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Immortal gods, I crave no pelf ;
I pray for no man, but myself.
Grant I may never prove so fond,
To trust man on his oath or bond;
Or a harlot for her weeping ;
Or a dog that seems a sleeping ;
Or a keeper with my freedom ;
Or my friends, if I should need 'em.
Amen.-So fall to 't ;
Rich men sin, and I eat root. [Eats and drinks.


-10 be a Fire,] So the Cor.fol. 1632, misprinted "to be a sinner," in all the old copies : the rhyme detects the blunder, occasioned, in part, by confusion between the long s and the letter f.

Much good dich thy good heart," Apemantus !

Tim. Captain Alcibiades, your heart 's in the field now.
Alcib. My heart is ever at your service, my lord.

Tim. You had rather be at a breakfast of enemies thana dinner of friends.

Alcib. So they were bleeding-new, my lord, there's no meat like 'em : I could wish my best friend at such a feast.

Apem. 'Would all those flatterers were thine enemies then, that then thou mightst kill 'em, and bid me to 'eme.

First Lord. Might we but have that happiness, my lord, that you would once use our hearts, whereby we might express some part of our zeals, we should think ourselves for ever perfect

Tim. O! no doubt, my good friends; but the gods themselves have provided that I shall have much help from you : how had you been my friends else? why have you that charitable title from thousands, did you not chiefly belong to my heart? I have told more of you to myself, than you can with modesty speak in your own behalf; and thus far I confirm you. O, you gods! think I, what need we have any friends, if we should ne'er have need of 'em ? they were the most needless creatures living, should we ne'er have use for 'em ; and would most resemble sweet instruments hung up in cases, that keep their sounds to themselves. Why, I have often wished myself poorer, that I might come nearer to you. We are born to do benefits;

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? Much good DICH thy good heart,] So printed in all old copies; an apparent corruption of d’it for do it.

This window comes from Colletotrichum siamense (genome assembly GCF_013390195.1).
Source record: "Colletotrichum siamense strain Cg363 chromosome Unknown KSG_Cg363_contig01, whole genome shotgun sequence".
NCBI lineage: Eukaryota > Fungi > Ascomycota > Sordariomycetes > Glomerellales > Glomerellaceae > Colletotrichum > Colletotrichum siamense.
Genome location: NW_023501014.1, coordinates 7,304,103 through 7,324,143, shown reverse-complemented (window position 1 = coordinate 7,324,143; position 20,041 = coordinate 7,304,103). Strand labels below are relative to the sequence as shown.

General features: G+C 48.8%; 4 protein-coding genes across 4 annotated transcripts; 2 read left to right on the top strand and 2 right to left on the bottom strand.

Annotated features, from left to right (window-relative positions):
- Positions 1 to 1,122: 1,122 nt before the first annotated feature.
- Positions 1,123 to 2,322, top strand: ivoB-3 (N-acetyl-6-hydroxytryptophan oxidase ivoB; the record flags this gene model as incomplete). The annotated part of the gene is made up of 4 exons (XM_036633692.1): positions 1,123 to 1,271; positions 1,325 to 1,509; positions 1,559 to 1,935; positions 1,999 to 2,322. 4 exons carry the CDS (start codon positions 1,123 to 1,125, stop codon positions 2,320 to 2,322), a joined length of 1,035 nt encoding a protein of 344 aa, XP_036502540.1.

8 —and Bid me to 'em.] i.e., Invite me to 'em. To bid was constantly used in this sense. See Much Ado about Nothing, act v, sc. i, p. 83, Merchant of Venice, act ii, sc. 5, p. 33, etc.


and what better or properer can we call our own, than the riches of our friends ? O! what a precious comfort 'tis, to have so many, like brothers, commanding one another's fortunes. O joy, e'en made away ere it can be born! Mine eyes cannot hold out water, methinks : to forget their faults, I drink to you.

A pem. Thou weep'st to make them drink, Timon.

Second Lord. Joy had the like conception in our eyes, And at that instant like a babe sprung up.

A pem. Ho, ho! I laugh to think that babe a bastard. Third Lord. I promise you, my lord, you moved me

much. A pem. Much!

[Tucket sounded within. Tim. What means that trump ?-How now!

Enter a Servant. Serv. Please you, my lord, there are certain ladies most

desirous of admittance. Tim. Ladies! What are their wills ?

Serv. There comes with them a forerunner, my lord, which bears that office to signify their pleasures. Tim. I pray, let them be admitted.

Enter CUPID.
Cup. Hail to thee, worthy Timon; and to all
That of his bounties taste !—The five best senses
Acknowledge thee their patron ; and come freely
To gratulate thy plenteous bosom. The ear,9

9 The EAR, taste, etc.] Warburton's ingenious restoration of a difficult passage, which in the old copies runs thus:

There taste, touch, all pleas'd from thy table rise.”